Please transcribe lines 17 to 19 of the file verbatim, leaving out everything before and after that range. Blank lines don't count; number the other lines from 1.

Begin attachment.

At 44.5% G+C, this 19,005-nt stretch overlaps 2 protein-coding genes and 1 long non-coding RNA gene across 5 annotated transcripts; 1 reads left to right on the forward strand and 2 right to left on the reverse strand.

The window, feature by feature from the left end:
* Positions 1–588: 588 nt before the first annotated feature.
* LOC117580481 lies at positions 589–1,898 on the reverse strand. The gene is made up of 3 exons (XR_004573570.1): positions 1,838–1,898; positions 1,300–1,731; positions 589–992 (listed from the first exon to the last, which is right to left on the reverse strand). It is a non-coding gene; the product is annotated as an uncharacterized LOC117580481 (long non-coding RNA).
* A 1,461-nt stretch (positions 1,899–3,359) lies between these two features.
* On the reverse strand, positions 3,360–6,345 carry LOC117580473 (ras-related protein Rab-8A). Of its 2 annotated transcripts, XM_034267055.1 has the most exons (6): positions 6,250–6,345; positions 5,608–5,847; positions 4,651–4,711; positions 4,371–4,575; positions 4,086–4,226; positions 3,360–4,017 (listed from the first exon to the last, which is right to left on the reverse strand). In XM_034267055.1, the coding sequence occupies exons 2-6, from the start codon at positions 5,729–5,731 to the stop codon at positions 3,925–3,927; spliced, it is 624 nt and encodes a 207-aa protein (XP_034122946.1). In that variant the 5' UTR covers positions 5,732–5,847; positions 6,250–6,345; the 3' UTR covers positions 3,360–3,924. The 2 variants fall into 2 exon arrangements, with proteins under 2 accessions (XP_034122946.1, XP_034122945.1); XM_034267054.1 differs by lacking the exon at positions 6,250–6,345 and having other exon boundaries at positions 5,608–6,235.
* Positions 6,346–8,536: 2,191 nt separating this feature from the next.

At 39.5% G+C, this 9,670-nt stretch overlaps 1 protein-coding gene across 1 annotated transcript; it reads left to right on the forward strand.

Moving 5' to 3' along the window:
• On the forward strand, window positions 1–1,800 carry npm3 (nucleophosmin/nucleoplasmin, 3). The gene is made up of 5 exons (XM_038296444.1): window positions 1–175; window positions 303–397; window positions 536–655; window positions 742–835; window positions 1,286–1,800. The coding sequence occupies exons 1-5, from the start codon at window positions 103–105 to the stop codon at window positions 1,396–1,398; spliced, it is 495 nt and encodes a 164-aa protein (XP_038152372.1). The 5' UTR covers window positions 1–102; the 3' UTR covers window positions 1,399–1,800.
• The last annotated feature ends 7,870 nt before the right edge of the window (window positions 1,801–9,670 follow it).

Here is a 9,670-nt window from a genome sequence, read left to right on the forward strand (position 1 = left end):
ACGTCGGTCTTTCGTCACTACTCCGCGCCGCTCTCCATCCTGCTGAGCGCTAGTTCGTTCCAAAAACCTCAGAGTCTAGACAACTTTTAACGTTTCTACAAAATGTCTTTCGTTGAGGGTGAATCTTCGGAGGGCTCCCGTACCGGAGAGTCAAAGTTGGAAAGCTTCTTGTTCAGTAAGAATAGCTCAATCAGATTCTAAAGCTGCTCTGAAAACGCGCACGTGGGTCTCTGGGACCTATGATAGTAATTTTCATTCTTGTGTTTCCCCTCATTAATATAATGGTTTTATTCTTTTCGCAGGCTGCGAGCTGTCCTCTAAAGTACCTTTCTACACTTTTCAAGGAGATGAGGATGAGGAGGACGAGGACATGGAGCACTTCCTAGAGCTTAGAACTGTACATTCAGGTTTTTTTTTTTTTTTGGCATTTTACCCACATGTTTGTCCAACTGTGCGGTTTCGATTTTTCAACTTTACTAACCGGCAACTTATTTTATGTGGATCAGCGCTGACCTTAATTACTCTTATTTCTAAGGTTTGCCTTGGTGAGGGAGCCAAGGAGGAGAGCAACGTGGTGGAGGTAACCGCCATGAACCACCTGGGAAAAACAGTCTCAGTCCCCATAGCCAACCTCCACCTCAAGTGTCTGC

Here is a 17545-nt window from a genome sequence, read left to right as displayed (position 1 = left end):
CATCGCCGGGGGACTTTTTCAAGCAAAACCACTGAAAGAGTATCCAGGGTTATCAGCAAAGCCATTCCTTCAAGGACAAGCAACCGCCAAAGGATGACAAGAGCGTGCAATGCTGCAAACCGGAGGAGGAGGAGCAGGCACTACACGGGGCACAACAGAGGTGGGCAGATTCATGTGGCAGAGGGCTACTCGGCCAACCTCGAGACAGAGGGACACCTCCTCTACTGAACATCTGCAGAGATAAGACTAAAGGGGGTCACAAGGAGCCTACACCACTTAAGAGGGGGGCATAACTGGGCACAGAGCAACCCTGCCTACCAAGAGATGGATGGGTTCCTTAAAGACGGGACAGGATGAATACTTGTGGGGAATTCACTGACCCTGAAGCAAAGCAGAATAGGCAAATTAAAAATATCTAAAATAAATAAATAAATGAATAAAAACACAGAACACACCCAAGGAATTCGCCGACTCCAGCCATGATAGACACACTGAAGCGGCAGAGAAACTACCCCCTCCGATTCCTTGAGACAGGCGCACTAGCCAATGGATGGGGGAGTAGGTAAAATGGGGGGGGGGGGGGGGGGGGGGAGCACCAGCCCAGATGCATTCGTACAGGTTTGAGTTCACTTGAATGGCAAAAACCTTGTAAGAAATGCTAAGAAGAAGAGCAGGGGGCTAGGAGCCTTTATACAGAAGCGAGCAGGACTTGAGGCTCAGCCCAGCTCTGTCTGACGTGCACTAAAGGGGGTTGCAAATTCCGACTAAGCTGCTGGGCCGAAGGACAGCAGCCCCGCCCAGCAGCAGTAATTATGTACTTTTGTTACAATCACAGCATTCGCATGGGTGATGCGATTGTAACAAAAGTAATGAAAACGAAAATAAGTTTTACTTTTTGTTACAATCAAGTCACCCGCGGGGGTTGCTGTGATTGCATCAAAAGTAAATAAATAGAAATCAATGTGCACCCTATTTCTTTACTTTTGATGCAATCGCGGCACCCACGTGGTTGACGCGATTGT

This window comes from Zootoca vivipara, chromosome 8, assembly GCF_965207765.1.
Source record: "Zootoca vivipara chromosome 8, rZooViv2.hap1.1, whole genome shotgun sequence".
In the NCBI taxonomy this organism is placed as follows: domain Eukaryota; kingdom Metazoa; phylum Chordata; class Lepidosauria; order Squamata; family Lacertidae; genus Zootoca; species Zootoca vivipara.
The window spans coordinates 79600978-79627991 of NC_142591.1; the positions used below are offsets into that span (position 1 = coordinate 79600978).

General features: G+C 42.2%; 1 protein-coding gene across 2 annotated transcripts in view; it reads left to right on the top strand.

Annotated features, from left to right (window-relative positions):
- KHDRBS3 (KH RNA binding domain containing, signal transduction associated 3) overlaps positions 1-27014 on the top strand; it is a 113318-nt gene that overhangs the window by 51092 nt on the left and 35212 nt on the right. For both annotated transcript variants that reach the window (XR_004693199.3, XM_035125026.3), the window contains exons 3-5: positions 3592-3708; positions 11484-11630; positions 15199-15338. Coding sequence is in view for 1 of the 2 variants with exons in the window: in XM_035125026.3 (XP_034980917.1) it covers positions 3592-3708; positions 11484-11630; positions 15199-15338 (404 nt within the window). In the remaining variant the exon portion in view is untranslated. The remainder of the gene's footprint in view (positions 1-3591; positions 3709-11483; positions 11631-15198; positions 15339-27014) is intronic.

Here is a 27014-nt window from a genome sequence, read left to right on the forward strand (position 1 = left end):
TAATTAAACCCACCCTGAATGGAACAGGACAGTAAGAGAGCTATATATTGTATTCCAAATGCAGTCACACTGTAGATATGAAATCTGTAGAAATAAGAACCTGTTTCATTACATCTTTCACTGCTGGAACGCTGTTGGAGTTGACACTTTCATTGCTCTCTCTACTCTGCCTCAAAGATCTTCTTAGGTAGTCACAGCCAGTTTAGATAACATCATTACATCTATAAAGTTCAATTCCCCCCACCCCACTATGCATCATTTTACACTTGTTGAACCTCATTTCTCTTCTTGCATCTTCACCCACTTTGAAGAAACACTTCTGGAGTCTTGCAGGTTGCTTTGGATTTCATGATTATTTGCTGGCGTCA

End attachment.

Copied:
Source record: "Zootoca vivipara chromosome 8, rZooViv2.hap1.1, whole genome shotgun sequence".
In the NCBI taxonomy this organism is placed as follows: domain Eukaryota; kingdom Metazoa; phylum Chordata; class Lepidosauria; order Squamata; family Lacertidae; genus Zootoca; species Zootoca vivipara.
The window spans coordinates 79600978-79627991 of NC_142591.1; the positions used below are offsets into that span (position 1 = coordinate 79600978).